Doing our best means to never accept the status quo and to always be open to new ideas and growth.

I strive to be a good listener and to model one of Stephen R. Covey’s principles of highly effective people: “Seek first to understand and then to be understood.” If someone doesn’t understand a person, there is no way they can effectively address their problem, issue, or idea. When we are engaged listeners, we understand better.

Kindergarten students at Moore Elementary School surprise Snowden at a 2023 leadership team meeting to congratulate him for his Tennessee Superintendent of the Year award. (Courtesy of Franklin Special School District)

What’s one thing you’ve read that has made you a better educator?

Many years ago, I read “Good to Great,” by Jim Collins, about why some companies become great, while others merely remain good. It made me realize the importance of always striving for continuous improvement. “Good is the enemy of great,” he wrote, so we know if we are not improving, we are regressing. He also said that you have to be willing to “face the brutal facts” of why you are not where you want to be in order to achieve greatness. It is important to create a culture of collaboration and trust in order for continuous improvement to occur.

In education, as we constantly analyze and utilize data, we must do our best to determine the root causes of our successes, as well as what’s at the root of areas that need improving.

What were the biggest challenges for you as a school leader during the most recent school year, and how did you address them?

The negativity we heard from some corners about public schools and public school educators in Tennessee was definitely a challenge. Those comments were not based on fact but came from people who want to disparage public education — in my opinion, for their own benefit. We responded by accentuating the positive aspects of public education at every opportunity and highlighting the work of public school teachers in our district and across the state. Our school board members also spoke out publicly about the unfair and unfounded attacks on public education.

What were the biggest rewards?

One of the biggest rewards centered on the resolve of our teachers and leaders to work together for student success, despite the challenging political environment. Our parents were great partners and supporters as they gave our teachers perks on a regular basis and frequently volunteered their time. And we saw continued local investments in facilities for our students, including a new state-of-the-art performing arts center, a new gymnasium, and a new athletic complex. All of these facilities provide our students with high-quality venues to showcase their gifts and talents.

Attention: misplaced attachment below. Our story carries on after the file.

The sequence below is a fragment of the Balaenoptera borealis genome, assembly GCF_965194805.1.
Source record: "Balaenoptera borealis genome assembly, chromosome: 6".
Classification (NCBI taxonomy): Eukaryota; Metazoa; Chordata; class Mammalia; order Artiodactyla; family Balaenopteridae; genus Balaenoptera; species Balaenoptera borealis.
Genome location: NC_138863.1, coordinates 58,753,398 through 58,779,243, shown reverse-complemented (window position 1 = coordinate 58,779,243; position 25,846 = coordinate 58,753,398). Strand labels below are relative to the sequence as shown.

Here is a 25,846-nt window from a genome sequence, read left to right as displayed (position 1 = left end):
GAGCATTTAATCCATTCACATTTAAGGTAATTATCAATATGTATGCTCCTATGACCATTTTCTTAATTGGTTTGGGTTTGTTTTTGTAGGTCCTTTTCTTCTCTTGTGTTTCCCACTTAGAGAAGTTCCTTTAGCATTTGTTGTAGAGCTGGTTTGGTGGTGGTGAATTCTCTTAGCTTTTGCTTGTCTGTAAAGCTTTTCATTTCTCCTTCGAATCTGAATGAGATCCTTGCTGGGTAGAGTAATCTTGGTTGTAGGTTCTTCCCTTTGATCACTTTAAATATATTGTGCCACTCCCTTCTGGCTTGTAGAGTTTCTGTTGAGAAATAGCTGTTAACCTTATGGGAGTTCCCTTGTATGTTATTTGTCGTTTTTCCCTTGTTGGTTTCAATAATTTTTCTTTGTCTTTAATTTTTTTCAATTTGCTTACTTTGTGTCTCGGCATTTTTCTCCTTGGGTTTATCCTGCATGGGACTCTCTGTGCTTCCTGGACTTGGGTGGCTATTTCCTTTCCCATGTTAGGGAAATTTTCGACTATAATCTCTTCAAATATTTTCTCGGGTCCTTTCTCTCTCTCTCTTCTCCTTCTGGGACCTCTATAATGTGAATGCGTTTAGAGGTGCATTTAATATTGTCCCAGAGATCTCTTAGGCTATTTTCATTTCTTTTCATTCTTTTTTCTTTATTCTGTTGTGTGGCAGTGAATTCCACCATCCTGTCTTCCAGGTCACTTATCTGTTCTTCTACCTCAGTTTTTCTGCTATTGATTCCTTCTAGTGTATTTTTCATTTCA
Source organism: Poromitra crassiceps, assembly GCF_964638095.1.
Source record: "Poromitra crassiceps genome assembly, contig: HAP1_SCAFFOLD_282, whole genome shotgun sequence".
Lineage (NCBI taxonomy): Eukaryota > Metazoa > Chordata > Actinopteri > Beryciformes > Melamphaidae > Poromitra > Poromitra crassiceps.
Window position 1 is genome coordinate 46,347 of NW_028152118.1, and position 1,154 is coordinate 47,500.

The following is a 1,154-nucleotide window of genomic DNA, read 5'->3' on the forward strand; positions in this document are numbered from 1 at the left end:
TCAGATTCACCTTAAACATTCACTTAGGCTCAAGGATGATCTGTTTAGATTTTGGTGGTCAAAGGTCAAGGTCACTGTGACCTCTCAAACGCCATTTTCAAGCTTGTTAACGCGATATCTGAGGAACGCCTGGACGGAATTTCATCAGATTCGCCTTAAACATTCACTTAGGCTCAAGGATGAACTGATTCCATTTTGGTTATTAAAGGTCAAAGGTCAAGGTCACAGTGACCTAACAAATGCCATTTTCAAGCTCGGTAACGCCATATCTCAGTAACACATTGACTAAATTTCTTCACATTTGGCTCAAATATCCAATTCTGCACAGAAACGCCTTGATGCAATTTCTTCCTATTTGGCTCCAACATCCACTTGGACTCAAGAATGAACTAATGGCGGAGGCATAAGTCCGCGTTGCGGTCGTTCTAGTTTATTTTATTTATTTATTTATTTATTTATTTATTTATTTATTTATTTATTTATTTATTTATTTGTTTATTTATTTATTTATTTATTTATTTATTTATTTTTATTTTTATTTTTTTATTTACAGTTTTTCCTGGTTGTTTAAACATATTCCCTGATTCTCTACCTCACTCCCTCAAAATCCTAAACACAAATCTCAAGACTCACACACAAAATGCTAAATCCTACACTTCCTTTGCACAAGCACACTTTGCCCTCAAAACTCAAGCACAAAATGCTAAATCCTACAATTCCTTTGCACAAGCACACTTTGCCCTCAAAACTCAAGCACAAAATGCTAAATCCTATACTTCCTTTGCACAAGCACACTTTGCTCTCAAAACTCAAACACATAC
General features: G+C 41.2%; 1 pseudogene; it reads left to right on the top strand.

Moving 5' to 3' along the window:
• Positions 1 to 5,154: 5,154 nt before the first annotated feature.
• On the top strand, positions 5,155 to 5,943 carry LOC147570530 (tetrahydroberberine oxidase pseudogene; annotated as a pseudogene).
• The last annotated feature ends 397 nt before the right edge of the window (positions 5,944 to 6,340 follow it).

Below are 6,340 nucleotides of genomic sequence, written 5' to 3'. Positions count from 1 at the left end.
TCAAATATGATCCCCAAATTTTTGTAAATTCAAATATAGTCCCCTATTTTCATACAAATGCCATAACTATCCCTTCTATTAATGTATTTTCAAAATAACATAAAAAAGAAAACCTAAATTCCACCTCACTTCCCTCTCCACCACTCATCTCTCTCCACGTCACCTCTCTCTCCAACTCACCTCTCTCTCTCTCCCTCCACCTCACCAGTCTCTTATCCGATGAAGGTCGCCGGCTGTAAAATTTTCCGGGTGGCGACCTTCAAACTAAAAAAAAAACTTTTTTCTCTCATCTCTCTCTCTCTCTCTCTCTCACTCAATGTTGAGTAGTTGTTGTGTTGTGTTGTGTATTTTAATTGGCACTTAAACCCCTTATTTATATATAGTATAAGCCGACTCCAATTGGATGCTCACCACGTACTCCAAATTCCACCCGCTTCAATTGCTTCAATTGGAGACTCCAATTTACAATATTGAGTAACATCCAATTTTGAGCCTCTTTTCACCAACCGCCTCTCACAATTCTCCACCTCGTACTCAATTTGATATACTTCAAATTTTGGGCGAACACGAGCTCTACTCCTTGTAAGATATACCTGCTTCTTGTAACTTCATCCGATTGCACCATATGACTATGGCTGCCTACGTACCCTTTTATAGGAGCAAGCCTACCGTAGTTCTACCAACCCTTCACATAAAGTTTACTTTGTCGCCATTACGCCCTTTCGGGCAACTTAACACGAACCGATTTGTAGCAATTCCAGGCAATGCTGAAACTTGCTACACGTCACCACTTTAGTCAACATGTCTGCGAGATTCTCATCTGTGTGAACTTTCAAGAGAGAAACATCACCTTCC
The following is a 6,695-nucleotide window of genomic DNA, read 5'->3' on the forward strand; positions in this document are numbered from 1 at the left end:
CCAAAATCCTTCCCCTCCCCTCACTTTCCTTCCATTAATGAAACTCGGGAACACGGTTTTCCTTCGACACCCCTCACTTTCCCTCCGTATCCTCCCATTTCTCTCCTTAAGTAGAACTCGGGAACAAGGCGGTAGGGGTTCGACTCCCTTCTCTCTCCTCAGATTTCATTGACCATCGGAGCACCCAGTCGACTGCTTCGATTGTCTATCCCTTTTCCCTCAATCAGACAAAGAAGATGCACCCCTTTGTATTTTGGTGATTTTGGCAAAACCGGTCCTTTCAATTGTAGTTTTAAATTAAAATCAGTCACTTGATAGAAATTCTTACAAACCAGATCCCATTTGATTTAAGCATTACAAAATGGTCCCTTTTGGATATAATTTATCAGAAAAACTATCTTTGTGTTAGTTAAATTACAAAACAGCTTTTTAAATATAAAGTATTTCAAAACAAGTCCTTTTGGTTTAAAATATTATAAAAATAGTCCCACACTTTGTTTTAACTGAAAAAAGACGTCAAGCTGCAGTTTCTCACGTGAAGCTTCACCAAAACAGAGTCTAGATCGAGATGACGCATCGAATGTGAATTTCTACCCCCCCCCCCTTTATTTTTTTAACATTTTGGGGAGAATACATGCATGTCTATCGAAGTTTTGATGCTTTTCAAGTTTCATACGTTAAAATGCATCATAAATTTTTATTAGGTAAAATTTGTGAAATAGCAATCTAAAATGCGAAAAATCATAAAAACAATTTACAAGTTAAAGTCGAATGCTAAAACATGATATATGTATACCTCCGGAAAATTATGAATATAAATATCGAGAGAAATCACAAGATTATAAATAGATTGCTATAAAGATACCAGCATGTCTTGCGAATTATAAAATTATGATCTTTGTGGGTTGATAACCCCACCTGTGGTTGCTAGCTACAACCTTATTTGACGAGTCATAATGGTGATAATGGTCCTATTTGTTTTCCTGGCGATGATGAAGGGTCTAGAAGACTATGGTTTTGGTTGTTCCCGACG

Many students are facing heightened challenges with mental health. What do you think are the root causes, and how is your team helping to support them?

Schools are a microcosm of society, and we’re seeing the struggles of many people from all walks of life. This was true even before the pandemic.

Snowden checks in with Blake, a therapy dog at Franklin Elementary School, and his handler, art teacher Jennifer Alvarado. (Courtesy of Franklin Special School District)

We provide training related to trauma and how best to help individuals and groups of students to overcome the residual effects of adverse events. Being better informed about the effects of trauma is important so we can recognize those signs and provide specific support.

Through a partnership with a local clinic that provides behavioral health counseling services, we now have a mental health therapist at every school in our district, most of them five days a week.

In 2018, we launched a therapy dog program with one canine at Johnson Elementary School. The initial plan was to add a dog each year. But seeing the clear positive impact, we fast-tracked the initiative and now have a therapy dog in each school. We even have a dog at the central office to provide support for both students and adults.

How do you take care of yourself when you’re not at work?

The goal is to stay active, whether it’s walking or working out. I enjoy playing golf, which gives me an opportunity to soak up some Vitamin D while trying to improve a not-so-good golf game. My wife, Kathy, and I like to travel, so we are always thinking about our next adventure.

What gives you hope at this moment?

My hope always lies in people and their human spirit. Even though there is a great deal of divisiveness today in our society, we believe that through perseverance, love, and character, we will return as a society to that place of mutual respect and understanding. Obviously, that doesn’t mean everyone will agree on every issue, but we can disagree without being disagreeable. As educators, we have to model how best to interact and effectively communicate with each other to enhance our community, state, and country.

Marta Aldrich is a senior correspondent and covers the statehouse for Chalkbeat Tennessee. Contact her at maldrich@chalkbeat.org.